The MSF File Format

File Layout

The MSF file format consists of the following components:

  1. The Superblock
  2. The Free Block Map (also know as Free Page Map, or FPM)
  3. Data

Each component is stored as an indexed block, the length of which is specified in SuperBlock::BlockSize. The file consists of 1 or more iterations of the following pattern (sometimes referred to as an “interval”):

  1. 1 block of data
  2. Free Block Map 1 (corresponds to SuperBlock::FreeBlockMapBlock 1)
  3. Free Block Map 2 (corresponds to SuperBlock::FreeBlockMapBlock 2)
  4. SuperBlock::BlockSize - 3 blocks of data

In the first interval, the first data block is used to store The Superblock.

The following diagram demonstrates the general layout of the file (| denotes the end of an interval, and is for visualization purposes only):

Block Index 0 1 2 3 - 4095 | 4096 4097 4098 4099 - 8191 |
Meaning The Superblock Free Block Map 1 Free Block Map 2 Data | Data FPM1 FPM2 Data |

The file may end after any block, including immediately after a FPM1.


LLVM only supports 4096 byte blocks (sometimes referred to as the “BigMsf” variant), so the rest of this document will assume a block size of 4096.

The Superblock

At file offset 0 in an MSF file is the MSF SuperBlock, which is laid out as follows:

struct SuperBlock {
  char FileMagic[sizeof(Magic)];
  ulittle32_t BlockSize;
  ulittle32_t FreeBlockMapBlock;
  ulittle32_t NumBlocks;
  ulittle32_t NumDirectoryBytes;
  ulittle32_t Unknown;
  ulittle32_t BlockMapAddr;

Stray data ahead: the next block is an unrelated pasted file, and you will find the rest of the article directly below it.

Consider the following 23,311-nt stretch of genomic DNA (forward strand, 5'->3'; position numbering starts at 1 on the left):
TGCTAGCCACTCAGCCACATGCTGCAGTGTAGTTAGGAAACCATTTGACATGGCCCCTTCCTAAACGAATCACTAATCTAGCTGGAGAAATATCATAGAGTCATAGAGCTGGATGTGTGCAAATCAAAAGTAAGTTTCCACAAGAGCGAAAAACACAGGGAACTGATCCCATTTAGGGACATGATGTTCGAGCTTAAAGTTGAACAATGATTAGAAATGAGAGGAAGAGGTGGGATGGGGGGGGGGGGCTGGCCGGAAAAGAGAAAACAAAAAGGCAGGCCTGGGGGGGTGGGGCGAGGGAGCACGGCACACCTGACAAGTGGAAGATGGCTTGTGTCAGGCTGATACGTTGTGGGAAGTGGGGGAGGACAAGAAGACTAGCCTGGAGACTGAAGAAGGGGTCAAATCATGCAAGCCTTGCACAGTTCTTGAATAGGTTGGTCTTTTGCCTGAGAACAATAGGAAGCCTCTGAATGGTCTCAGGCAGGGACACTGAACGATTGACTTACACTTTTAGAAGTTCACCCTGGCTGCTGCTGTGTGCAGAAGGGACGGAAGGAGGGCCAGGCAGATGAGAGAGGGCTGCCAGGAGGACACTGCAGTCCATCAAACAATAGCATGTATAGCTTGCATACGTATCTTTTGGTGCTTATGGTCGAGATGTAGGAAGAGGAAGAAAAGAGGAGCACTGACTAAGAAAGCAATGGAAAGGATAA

• FileMagic - Must be equal to "Microsoft C / C++ MSF 7.00\\r\\n" followed by the bytes 1A 44 53 00 00 00.
  • BlockSize - The block size of the internal file system. Valid values are 512, 1024, 2048, and 4096 bytes. Certain aspects of the MSF file layout vary depending on the block sizes. For the purposes of LLVM, we handle only block sizes of 4KiB, and all further discussion assumes a block size of 4KiB.
  • FreeBlockMapBlock - The index of a block within the file, at which begins a bitfield representing the set of all blocks within the file which are “free” (i.e. the data within that block is not used). See The Free Block Map for more information. Important: FreeBlockMapBlock can only be 1 or 2!
  • NumBlocks - The total number of blocks in the file. NumBlocks * BlockSize should equal the size of the file on disk.
  • NumDirectoryBytes - The size of the stream directory, in bytes. The stream directory contains information about each stream’s size and the set of blocks that it occupies. It will be described in more detail later.
  • BlockMapAddr - The index of a block within the MSF file. At this block is an array of ulittle32_t’s listing the blocks that the stream directory resides on. For large MSF files, the stream directory (which describes the block layout of each stream) may not fit entirely on a single block. As a result, this extra layer of indirection is introduced, whereby this block contains the list of blocks that the stream directory occupies, and the stream directory itself can be stitched together accordingly. The number of ulittle32_t’s in this array is given by ceil(NumDirectoryBytes / BlockSize).

The Free Block Map

The Free Block Map (sometimes referred to as the Free Page Map, or FPM) is a series of blocks which contains a bit flag for every block in the file. The flag will be set to 0 if the block is in use, and 1 if the block is unused.